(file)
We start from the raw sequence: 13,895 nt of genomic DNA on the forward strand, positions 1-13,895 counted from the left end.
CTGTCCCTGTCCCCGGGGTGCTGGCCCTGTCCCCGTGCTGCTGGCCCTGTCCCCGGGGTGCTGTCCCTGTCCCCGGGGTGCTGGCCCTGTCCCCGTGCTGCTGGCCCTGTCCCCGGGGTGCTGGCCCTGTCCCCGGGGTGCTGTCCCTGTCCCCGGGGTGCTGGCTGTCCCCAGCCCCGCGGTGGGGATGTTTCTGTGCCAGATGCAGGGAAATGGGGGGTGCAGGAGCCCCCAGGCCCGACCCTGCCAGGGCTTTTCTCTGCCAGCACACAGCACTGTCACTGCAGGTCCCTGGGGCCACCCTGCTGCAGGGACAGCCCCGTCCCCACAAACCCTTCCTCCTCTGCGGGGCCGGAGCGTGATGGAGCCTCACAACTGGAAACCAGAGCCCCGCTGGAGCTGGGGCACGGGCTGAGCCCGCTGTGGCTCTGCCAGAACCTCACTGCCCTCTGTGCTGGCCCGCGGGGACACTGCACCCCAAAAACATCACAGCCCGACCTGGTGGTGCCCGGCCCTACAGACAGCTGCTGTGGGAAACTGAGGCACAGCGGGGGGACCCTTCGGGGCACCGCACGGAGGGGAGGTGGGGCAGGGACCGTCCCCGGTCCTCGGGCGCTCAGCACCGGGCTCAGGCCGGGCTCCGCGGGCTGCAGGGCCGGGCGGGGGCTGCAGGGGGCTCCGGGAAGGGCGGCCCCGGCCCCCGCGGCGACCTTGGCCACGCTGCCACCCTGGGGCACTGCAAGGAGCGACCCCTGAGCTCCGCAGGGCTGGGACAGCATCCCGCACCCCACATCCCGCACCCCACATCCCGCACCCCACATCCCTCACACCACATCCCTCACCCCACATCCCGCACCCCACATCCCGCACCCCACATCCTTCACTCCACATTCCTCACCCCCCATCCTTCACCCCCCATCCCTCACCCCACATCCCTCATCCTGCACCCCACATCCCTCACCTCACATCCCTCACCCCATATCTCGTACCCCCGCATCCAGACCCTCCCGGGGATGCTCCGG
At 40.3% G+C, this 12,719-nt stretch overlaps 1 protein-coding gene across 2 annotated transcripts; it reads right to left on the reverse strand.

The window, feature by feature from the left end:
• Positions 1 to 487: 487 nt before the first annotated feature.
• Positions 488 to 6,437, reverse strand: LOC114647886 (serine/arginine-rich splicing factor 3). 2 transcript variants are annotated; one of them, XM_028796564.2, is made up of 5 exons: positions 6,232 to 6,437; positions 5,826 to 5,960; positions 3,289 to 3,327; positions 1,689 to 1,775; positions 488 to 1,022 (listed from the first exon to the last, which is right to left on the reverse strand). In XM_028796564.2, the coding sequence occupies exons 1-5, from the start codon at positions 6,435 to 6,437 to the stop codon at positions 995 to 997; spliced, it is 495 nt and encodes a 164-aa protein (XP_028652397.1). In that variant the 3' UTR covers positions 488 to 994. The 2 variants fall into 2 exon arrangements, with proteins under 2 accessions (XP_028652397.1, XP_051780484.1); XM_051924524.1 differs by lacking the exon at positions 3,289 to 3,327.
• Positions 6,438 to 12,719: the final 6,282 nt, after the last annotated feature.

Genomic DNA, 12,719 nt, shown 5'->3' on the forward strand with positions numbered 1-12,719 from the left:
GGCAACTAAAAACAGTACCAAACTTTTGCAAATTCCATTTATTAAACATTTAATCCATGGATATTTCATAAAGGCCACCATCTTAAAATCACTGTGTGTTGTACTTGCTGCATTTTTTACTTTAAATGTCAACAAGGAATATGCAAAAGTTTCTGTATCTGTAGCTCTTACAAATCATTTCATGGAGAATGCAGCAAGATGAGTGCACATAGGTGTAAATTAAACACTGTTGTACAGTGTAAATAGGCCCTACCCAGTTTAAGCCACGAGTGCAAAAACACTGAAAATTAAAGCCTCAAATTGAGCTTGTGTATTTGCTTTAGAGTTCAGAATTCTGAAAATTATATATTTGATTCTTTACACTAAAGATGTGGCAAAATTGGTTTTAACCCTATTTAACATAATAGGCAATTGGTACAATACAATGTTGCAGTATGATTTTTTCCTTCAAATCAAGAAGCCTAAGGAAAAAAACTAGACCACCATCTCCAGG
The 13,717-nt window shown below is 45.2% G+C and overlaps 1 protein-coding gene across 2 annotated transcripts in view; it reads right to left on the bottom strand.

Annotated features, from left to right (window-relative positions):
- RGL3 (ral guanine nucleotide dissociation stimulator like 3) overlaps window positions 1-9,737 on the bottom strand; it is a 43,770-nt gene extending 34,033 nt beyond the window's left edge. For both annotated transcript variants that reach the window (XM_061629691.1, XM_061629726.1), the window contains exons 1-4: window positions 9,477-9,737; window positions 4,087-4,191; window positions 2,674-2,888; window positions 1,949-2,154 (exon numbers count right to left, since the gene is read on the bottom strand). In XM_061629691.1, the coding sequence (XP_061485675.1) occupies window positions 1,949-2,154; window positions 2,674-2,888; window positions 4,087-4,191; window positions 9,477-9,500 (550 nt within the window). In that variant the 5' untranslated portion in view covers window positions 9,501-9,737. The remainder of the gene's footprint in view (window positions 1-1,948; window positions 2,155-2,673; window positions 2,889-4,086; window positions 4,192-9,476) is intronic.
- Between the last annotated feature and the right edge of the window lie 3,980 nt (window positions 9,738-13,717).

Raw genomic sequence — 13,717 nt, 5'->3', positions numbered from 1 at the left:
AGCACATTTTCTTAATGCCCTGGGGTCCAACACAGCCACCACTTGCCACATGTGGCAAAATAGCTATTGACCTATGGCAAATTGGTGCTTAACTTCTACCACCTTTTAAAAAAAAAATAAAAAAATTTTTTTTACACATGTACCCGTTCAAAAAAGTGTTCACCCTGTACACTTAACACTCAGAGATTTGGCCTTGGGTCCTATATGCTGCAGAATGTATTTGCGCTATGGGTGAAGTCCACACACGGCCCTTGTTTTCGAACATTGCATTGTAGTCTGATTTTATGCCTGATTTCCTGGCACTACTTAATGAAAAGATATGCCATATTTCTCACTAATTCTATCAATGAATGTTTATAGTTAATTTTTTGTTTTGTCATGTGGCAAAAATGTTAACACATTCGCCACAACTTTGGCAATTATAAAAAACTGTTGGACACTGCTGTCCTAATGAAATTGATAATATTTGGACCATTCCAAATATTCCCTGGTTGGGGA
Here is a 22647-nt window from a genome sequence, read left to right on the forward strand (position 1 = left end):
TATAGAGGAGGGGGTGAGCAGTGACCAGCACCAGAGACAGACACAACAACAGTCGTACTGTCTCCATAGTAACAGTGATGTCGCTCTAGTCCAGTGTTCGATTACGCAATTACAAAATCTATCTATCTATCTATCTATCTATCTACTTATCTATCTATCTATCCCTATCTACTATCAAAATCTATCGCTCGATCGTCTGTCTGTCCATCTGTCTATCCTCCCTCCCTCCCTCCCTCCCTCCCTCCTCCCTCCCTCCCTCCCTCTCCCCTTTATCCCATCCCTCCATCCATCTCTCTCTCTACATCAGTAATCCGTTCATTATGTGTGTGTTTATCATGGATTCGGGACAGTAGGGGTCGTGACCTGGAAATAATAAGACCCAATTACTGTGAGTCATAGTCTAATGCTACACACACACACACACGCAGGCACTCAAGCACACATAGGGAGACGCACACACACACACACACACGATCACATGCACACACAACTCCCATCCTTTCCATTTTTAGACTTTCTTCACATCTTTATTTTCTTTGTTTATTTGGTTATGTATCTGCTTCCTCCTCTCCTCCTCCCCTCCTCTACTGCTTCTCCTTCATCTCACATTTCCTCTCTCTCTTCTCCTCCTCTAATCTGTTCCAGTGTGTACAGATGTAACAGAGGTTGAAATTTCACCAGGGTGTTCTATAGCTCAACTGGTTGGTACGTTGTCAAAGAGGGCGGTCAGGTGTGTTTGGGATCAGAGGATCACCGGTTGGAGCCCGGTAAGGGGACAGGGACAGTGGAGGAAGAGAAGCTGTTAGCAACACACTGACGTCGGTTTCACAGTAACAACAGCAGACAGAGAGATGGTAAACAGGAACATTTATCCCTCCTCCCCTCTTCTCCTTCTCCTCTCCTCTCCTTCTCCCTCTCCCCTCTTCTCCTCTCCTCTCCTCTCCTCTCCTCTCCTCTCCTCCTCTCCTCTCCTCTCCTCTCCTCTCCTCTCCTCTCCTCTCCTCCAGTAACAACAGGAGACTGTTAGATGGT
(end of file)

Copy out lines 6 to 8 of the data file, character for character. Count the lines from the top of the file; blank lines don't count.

• Positions 488 to 6,437, reverse strand: LOC114647886 (serine/arginine-rich splicing factor 3). 2 transcript variants are annotated; one of them, XM_028796564.2, is made up of 5 exons: positions 6,232 to 6,437; positions 5,826 to 5,960; positions 3,289 to 3,327; positions 1,689 to 1,775; positions 488 to 1,022 (listed from the first exon to the last, which is right to left on the reverse strand). In XM_028796564.2, the coding sequence occupies exons 1-5, from the start codon at positions 6,435 to 6,437 to the stop codon at positions 995 to 997; spliced, it is 495 nt and encodes a 164-aa protein (XP_028652397.1). In that variant the 3' UTR covers positions 488 to 994. The 2 variants fall into 2 exon arrangements, with proteins under 2 accessions (XP_028652397.1, XP_051780484.1); XM_051924524.1 differs by lacking the exon at positions 3,289 to 3,327.
• Positions 6,438 to 12,719: the final 6,282 nt, after the last annotated feature.

Genomic DNA, 12,719 nt, shown 5'->3' on the forward strand with positions numbered 1-12,719 from the left: